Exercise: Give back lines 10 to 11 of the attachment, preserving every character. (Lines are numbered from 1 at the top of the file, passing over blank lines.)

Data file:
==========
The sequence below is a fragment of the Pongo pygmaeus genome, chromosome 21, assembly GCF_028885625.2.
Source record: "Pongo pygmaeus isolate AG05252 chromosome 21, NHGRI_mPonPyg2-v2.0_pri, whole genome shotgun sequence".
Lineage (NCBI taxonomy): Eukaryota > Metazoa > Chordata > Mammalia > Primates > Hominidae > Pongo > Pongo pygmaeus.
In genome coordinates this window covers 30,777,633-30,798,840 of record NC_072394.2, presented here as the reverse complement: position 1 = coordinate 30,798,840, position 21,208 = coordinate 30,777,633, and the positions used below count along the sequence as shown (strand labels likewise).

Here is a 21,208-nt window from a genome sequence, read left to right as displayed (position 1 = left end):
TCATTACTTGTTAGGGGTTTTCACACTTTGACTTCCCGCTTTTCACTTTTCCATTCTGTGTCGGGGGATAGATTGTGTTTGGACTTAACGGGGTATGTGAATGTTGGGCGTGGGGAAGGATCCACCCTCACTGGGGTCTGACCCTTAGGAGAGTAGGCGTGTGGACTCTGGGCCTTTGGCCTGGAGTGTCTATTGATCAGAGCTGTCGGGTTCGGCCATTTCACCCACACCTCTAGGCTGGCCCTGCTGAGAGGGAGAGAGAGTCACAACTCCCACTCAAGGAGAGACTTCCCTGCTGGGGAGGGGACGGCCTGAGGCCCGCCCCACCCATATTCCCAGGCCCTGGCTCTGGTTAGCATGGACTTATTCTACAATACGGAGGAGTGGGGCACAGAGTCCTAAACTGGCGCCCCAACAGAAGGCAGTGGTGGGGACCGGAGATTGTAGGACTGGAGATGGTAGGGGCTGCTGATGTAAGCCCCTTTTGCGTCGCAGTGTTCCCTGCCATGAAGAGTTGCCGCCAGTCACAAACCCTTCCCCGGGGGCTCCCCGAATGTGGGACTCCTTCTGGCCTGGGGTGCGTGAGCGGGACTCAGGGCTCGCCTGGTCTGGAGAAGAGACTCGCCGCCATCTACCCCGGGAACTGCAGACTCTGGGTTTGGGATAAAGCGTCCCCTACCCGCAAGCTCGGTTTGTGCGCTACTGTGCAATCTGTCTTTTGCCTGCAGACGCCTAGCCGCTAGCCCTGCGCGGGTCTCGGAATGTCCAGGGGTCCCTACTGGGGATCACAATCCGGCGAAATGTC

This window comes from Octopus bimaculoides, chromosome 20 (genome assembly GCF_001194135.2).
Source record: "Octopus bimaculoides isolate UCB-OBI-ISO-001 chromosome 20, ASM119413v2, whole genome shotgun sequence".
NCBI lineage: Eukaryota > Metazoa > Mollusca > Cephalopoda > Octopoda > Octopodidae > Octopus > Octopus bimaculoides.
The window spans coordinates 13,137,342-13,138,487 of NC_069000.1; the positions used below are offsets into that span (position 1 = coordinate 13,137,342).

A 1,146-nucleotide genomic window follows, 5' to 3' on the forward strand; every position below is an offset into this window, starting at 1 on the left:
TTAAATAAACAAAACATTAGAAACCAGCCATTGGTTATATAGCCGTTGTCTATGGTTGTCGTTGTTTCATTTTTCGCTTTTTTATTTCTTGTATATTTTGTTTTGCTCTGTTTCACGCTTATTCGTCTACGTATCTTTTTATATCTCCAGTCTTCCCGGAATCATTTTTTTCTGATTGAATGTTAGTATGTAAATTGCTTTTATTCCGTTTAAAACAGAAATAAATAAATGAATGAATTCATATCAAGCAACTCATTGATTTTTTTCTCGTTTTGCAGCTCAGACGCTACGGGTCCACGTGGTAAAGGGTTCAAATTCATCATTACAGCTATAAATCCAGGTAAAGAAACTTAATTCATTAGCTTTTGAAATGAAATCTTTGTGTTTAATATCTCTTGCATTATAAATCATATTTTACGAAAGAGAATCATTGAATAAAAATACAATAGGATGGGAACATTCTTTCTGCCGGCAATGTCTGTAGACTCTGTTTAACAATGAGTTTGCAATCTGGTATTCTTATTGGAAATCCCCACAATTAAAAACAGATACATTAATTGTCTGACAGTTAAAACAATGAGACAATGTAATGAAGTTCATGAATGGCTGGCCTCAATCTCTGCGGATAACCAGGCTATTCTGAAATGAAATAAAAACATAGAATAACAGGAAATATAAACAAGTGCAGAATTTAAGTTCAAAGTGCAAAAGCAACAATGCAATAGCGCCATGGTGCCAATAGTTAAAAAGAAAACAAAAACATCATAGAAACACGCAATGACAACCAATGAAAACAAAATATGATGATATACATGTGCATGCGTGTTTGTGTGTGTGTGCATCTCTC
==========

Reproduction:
The window spans coordinates 13,137,342-13,138,487 of NC_069000.1; the positions used below are offsets into that span (position 1 = coordinate 13,137,342).

A 1,146-nucleotide genomic window follows, 5' to 3' on the forward strand; every position below is an offset into this window, starting at 1 on the left: